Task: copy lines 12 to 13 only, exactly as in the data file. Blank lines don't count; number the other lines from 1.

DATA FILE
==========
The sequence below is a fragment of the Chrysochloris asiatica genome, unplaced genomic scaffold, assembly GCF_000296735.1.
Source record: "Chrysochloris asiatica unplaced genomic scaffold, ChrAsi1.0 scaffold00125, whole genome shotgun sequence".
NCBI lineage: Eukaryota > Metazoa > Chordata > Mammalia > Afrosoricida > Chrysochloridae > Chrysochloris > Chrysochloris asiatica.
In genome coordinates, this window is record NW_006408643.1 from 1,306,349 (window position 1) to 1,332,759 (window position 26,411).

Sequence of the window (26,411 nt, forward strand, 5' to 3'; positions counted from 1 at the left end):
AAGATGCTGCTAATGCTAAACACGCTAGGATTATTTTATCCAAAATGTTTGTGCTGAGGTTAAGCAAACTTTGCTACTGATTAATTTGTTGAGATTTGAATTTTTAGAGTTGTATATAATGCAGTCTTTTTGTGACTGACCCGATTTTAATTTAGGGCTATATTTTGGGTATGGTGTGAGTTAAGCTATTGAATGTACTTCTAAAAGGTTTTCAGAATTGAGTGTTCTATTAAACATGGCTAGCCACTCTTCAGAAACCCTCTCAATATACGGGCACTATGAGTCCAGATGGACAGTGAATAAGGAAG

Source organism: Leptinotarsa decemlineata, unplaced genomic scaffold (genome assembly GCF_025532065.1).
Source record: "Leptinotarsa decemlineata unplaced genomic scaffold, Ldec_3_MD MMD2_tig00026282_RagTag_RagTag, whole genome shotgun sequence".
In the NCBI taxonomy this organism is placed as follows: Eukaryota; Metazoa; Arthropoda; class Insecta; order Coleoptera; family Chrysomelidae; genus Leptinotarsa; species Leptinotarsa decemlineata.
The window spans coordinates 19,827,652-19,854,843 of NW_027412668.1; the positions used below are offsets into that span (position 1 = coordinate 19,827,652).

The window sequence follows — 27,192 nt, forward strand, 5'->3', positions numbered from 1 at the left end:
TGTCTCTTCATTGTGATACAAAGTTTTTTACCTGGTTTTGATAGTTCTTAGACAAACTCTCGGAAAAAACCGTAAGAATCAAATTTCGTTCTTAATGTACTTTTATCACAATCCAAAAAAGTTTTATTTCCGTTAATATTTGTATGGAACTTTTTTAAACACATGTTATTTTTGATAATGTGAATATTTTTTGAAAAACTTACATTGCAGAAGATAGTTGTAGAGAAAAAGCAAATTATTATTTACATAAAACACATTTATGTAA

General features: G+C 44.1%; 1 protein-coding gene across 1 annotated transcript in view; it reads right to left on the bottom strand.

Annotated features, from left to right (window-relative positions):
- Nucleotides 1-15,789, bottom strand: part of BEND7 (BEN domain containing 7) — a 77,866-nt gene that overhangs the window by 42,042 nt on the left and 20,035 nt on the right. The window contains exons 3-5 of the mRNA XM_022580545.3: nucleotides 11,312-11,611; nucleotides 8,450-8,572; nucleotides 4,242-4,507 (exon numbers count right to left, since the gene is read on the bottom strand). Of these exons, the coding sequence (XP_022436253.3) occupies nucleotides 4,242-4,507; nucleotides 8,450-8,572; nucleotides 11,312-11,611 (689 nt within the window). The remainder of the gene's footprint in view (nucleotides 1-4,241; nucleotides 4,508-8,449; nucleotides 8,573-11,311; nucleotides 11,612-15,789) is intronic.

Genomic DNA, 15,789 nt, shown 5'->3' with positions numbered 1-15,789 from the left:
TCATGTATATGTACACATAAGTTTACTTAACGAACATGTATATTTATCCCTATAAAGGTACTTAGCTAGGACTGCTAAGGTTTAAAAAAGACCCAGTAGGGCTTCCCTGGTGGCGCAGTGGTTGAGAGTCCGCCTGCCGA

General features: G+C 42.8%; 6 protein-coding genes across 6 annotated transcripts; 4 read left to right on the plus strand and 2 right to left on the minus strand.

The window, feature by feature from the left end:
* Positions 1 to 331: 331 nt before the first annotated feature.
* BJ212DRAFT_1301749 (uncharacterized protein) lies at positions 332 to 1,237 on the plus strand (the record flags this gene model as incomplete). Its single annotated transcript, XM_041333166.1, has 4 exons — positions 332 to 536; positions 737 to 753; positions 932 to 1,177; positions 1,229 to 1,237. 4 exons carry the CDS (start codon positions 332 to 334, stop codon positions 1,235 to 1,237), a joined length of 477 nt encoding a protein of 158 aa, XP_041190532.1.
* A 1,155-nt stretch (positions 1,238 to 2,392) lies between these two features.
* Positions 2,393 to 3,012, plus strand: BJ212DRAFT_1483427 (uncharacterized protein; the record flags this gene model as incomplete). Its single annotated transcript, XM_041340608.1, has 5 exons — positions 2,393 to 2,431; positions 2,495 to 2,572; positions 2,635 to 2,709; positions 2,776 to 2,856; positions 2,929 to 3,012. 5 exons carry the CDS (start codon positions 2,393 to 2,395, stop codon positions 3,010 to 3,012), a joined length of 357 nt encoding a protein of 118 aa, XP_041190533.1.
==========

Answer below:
TGTCTCTTCATTGTGATACAAAGTTTTTTACCTGGTTTTGATAGTTCTTAGACAAACTCTCGGAAAAAACCGTAAGAATCAAATTTCGTTCTTAATGTACTTTTATCACAATCCAAAAAAGTTTTATTTCCGTTAATATTTGTATGGAACTTTTTTAAACACATGTTATTTTTGATAATGTGAATATTTTTTGAAAAACTTACATTGCAGAAGATAGTTGTAGAGAAAAAGCAAATTATTATTTACATAAAACACATTTATGTAA

General features: G+C 44.1%; 1 protein-coding gene across 1 annotated transcript in view; it reads right to left on the bottom strand.